Letting Go of God

Contributed by
Nov 13, 2006
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The woman in the picture is Julia Sweeney. You probably know her from her character Pat on Saturday Night Live a few years back. She's an actress, comedian, writer, and blogger. She's also an intellectual, a voracious reader, and she has an appetite for learning and knowledge that is both refreshing and delightful.

Best of all, she's a skeptic, a critical thinker. A lot of us have stories about how we used to believe in all sorts of crap (for me: UFOs, the Bermuda Triangle, ESP) and how we eventually figured out it was, well, crap.

But Julia's story is different. Born and raised a Catholic, she found herself disillusioned with her religion after being visited by a pair of Mormon boys a few years back. This started what can only be described as a spiritual quest. Along the way she stumbled on science and rationality, and it was there she found her answers.

I know a lot of people in this country would dismiss this as an empty and cold result, but of course readers of this blog know how truly wondrous science and reality are. Julia's story to find this for herself is incredibly moving and beautiful. And now you can hear it for yourself! She created a one-woman show called "Letting Go of God", and it's now available on CD. I just finished listening to it the other day, and even though I've heard earlier versions of it, her story still had me totally sucked in. It's funny, it's serious, it's sad, it's delightful.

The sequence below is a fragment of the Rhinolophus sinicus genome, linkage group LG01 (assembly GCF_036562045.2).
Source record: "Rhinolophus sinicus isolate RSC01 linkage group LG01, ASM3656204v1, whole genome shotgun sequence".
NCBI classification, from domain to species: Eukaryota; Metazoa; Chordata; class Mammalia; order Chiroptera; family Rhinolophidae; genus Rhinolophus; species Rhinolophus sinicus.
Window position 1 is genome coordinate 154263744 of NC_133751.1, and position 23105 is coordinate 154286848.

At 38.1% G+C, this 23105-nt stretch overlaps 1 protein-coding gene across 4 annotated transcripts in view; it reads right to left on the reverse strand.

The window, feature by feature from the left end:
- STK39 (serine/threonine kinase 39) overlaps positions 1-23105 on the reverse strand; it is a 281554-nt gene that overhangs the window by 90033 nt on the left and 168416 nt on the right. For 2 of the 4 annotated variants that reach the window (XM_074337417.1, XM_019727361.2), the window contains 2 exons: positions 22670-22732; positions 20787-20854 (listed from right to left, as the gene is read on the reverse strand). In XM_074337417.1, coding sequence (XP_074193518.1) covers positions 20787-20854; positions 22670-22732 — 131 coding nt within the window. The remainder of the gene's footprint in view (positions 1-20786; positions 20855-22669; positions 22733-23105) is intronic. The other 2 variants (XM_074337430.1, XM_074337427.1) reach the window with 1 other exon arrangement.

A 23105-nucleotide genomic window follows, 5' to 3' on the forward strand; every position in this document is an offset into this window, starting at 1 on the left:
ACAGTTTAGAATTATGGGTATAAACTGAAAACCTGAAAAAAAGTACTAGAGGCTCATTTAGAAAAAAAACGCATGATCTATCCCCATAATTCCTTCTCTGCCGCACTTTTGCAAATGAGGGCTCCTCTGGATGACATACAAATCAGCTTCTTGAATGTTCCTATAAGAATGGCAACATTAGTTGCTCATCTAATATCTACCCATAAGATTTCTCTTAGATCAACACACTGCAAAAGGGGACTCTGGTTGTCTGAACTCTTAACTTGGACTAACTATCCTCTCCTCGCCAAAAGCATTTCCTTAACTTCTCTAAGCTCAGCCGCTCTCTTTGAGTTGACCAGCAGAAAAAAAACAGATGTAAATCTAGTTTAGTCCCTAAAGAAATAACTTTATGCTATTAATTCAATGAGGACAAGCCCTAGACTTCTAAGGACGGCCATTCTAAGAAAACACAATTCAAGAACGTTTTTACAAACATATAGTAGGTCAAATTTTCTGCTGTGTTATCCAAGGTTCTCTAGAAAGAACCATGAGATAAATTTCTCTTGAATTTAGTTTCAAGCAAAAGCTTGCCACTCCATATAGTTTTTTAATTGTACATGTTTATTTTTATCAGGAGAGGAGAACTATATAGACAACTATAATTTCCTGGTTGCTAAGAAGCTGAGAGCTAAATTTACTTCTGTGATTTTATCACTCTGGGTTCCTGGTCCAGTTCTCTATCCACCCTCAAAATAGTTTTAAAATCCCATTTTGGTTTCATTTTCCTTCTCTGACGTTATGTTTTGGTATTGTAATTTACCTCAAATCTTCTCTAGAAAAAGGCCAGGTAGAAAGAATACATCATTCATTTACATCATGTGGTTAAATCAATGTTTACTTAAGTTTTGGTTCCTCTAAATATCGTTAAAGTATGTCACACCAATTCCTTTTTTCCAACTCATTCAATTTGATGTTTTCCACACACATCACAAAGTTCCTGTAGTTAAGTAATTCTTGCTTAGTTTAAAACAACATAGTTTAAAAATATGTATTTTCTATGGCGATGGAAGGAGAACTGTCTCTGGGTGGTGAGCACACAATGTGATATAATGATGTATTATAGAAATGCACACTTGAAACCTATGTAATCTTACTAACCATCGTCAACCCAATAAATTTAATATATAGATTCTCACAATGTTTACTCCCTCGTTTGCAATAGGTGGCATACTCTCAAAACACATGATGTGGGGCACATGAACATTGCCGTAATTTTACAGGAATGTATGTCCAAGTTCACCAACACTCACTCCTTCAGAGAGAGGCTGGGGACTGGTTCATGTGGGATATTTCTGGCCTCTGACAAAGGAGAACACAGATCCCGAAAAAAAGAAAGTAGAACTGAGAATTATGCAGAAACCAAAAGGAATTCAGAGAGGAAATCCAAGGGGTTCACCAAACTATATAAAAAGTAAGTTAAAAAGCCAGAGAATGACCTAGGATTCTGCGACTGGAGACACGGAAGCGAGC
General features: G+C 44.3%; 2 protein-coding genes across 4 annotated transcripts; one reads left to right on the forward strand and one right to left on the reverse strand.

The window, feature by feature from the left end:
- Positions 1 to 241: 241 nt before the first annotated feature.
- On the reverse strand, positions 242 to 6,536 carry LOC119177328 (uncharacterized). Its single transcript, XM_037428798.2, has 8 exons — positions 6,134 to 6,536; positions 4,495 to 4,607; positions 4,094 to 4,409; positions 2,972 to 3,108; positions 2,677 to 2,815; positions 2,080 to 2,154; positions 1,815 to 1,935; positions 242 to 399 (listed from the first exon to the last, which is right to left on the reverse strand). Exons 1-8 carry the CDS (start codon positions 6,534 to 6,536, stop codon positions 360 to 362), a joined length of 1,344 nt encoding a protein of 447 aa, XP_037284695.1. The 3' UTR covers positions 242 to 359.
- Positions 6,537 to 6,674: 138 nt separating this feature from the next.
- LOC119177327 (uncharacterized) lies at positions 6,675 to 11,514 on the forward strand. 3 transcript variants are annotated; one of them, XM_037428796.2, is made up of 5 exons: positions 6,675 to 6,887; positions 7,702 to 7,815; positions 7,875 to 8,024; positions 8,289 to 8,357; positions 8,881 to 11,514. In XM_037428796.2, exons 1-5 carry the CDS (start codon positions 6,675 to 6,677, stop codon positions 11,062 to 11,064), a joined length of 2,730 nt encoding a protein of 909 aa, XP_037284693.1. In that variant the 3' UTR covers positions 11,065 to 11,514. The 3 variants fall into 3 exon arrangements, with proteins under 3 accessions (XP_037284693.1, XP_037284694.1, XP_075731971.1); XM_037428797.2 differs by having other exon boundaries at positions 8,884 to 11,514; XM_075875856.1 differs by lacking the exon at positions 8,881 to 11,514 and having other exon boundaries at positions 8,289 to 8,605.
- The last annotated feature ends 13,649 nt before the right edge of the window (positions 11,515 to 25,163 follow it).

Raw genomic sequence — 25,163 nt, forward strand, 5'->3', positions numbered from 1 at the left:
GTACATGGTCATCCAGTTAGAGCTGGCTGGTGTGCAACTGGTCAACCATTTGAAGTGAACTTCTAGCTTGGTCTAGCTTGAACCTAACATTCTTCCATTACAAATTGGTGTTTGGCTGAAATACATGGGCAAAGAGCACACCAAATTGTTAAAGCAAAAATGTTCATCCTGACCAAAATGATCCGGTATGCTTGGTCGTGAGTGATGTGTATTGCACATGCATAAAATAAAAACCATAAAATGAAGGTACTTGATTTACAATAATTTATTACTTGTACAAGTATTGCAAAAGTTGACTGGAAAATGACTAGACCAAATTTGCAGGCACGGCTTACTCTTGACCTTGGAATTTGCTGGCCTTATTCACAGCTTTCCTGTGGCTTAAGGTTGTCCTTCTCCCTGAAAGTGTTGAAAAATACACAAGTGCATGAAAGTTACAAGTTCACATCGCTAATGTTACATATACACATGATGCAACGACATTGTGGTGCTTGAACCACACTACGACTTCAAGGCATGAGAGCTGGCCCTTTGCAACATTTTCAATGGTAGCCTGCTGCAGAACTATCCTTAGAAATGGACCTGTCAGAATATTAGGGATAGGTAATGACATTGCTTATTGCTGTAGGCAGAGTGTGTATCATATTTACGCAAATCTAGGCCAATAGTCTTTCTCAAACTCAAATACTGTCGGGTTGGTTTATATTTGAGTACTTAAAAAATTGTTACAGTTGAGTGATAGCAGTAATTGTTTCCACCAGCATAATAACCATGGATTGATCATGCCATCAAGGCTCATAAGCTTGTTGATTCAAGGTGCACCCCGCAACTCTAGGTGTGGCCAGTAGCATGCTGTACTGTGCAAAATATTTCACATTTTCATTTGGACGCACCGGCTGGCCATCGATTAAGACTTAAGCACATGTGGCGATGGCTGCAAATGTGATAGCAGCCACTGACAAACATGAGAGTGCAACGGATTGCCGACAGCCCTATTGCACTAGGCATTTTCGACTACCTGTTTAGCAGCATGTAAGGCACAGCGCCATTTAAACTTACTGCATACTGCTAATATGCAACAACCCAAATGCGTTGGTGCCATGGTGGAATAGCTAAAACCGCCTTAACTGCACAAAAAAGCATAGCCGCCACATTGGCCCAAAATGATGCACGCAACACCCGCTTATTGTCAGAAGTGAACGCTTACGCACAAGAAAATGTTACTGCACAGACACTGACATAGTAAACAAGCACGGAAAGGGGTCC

In this two-CD set, the second disc is where, to me, she really shines. In my experience, when most people discover critical and skeptical thinking, it takes time to be able to apply it to all aspects of their lives. Julia, however, made sweeping changes in her thoughts, realigning what she thought she knew with what she realized really was true. That section of the monologue is so good -- and so important -- I wish everyone on the planet could listen to it.

I want to stress another point: so many skeptics are strident, and dismissive of "the other side" (not that I ever would be of course). But Julia's story is wonderfully open, honest, and warm. It's an amazingly well-done and well-crafted tale, and it's earning very well-deserved accolades.

I've known Julia for years, though we met after she had already gone through this major worldview shift. In fact, it was because of it we met: I was giving a talk in LA at the Center for Inquiry West, and she is a member. She has a deep love of astronomy, and we hit it off. She's been a regular guest at James Randi's The Amaz!ng Meeting, where she has wowed the audience with her talks (including an earlier version of "Letting Go of God"), and I always look forward to seeing her there. She is such a sweetie! And her insatiable thirst for knowing is like a fresh gust of air in a world where so many are content to be told what's right and wrong. Everyone at Randi's meetings adores her, and she's earned it.

I know I have no right to be, but still, I'm damn proud of her. Good on ya, Julia.